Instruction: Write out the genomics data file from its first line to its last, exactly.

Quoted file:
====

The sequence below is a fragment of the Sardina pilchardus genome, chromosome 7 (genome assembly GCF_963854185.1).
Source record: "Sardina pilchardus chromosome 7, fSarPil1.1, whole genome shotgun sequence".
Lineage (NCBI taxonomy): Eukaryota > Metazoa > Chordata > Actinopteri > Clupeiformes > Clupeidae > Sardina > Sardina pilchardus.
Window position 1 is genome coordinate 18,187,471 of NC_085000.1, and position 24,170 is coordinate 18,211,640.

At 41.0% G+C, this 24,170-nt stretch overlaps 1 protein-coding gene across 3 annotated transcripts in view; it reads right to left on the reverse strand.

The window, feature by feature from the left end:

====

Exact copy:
The sequence below is a fragment of the Sardina pilchardus genome, chromosome 7 (genome assembly GCF_963854185.1).
Source record: "Sardina pilchardus chromosome 7, fSarPil1.1, whole genome shotgun sequence".
Lineage (NCBI taxonomy): Eukaryota > Metazoa > Chordata > Actinopteri > Clupeiformes > Clupeidae > Sardina > Sardina pilchardus.
Window position 1 is genome coordinate 18,187,471 of NC_085000.1, and position 24,170 is coordinate 18,211,640.

At 41.0% G+C, this 24,170-nt stretch overlaps 1 protein-coding gene across 3 annotated transcripts in view; it reads right to left on the reverse strand.

The window, feature by feature from the left end: